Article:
The most satisfying conclusion possible to draw from this would be that one of the alternatives offers the best in everything and I could tell you to run out and install it right away. Life is not that simple, however. If you’ve skipped ahead to peek at the answer, unfortunately this is one of those open ended questions where there is no single right answer.
Each alternative has its advantages and disadvantages, things it does well and areas where others have overtaken it. Which you choose is entirely dependant on on your application workload.
What is abundantly clear though is that MySQL is still going strong after its changes in ownership and this is providing a strong base, and competition, for some interesting projects to develop. It will be interesting to see how they continue to improve and differentiate themselves. It’s also impressive to see the community that’s developing around them and the level of passion displayed, as evidenced by the comments made around the recent MariaDB benchmarks.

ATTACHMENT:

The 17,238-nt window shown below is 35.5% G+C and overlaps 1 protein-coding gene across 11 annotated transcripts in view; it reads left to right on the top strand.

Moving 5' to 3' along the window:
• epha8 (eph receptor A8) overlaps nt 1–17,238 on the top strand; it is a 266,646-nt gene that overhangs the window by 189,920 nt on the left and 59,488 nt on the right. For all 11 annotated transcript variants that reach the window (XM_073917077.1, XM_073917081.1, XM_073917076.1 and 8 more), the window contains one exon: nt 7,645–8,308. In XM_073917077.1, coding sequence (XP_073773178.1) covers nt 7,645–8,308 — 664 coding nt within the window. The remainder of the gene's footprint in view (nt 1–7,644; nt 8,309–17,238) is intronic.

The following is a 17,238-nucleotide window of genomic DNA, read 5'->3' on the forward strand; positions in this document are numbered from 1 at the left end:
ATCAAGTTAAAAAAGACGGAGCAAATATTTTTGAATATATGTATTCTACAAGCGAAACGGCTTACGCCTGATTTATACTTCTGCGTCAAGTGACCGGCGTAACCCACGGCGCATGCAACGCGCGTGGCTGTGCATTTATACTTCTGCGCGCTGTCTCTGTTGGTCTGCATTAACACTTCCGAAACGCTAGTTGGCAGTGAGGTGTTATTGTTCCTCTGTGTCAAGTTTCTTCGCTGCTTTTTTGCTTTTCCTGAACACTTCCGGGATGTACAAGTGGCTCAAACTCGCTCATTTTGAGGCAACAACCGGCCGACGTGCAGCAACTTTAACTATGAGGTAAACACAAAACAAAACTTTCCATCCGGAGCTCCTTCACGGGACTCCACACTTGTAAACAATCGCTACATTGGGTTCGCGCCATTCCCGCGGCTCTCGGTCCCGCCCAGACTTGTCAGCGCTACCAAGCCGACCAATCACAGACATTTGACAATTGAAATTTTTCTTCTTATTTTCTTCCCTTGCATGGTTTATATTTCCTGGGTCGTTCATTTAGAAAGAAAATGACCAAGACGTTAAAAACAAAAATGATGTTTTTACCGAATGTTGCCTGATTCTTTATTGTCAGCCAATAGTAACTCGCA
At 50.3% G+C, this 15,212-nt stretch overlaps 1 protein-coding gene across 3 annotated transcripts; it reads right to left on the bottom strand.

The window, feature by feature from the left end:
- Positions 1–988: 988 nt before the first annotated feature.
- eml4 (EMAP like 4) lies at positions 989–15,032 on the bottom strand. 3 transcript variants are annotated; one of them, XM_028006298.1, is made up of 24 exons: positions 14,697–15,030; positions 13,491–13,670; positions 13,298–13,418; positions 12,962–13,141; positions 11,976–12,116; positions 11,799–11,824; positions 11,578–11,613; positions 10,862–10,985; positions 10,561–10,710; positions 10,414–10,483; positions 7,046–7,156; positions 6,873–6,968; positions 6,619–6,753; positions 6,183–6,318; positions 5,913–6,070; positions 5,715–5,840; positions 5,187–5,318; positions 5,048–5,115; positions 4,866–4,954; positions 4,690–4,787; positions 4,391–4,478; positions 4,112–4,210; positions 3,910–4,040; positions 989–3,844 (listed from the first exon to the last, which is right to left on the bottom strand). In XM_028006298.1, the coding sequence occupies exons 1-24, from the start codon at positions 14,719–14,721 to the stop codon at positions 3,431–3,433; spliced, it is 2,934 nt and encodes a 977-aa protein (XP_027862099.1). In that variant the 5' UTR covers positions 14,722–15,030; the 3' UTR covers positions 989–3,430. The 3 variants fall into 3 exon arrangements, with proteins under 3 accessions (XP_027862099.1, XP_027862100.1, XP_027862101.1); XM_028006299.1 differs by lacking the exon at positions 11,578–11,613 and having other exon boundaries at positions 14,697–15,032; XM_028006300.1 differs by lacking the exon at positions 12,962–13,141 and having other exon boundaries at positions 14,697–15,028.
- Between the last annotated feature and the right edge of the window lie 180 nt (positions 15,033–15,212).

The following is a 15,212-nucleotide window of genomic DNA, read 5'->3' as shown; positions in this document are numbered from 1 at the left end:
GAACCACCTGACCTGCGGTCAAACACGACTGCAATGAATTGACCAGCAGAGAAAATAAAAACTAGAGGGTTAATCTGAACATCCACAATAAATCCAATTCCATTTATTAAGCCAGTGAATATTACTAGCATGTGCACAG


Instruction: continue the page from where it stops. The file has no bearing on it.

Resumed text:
Your Next Step
After doing some initial benchmarking and compatibility testing, the best way of seeing how your application works with one of the alternatives is to run your application against it, however you don’t want to migrate everything over until you’re sure you’ve settled on the right one. A good way to do this is to set up a slave that you can point a copy of your application at to perform reads against. You can then configure your application to perform an a/b test, monitoring performance between your MySQL slave(s) versus your alternative slave. May the best alternative win!